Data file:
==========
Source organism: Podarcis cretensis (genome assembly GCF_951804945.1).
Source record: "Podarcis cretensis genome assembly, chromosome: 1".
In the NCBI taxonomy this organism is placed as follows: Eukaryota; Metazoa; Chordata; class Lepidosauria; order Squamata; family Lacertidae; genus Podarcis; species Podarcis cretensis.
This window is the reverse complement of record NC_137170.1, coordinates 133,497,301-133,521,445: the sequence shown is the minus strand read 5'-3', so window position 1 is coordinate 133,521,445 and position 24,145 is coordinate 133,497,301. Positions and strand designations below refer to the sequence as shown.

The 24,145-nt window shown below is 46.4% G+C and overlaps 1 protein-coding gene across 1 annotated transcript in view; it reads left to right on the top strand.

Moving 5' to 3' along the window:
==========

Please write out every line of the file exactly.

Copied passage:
Source organism: Podarcis cretensis (genome assembly GCF_951804945.1).
Source record: "Podarcis cretensis genome assembly, chromosome: 1".
In the NCBI taxonomy this organism is placed as follows: Eukaryota; Metazoa; Chordata; class Lepidosauria; order Squamata; family Lacertidae; genus Podarcis; species Podarcis cretensis.
This window is the reverse complement of record NC_137170.1, coordinates 133,497,301-133,521,445: the sequence shown is the minus strand read 5'-3', so window position 1 is coordinate 133,521,445 and position 24,145 is coordinate 133,497,301. Positions and strand designations below refer to the sequence as shown.

The 24,145-nt window shown below is 46.4% G+C and overlaps 1 protein-coding gene across 1 annotated transcript in view; it reads left to right on the top strand.

Moving 5' to 3' along the window: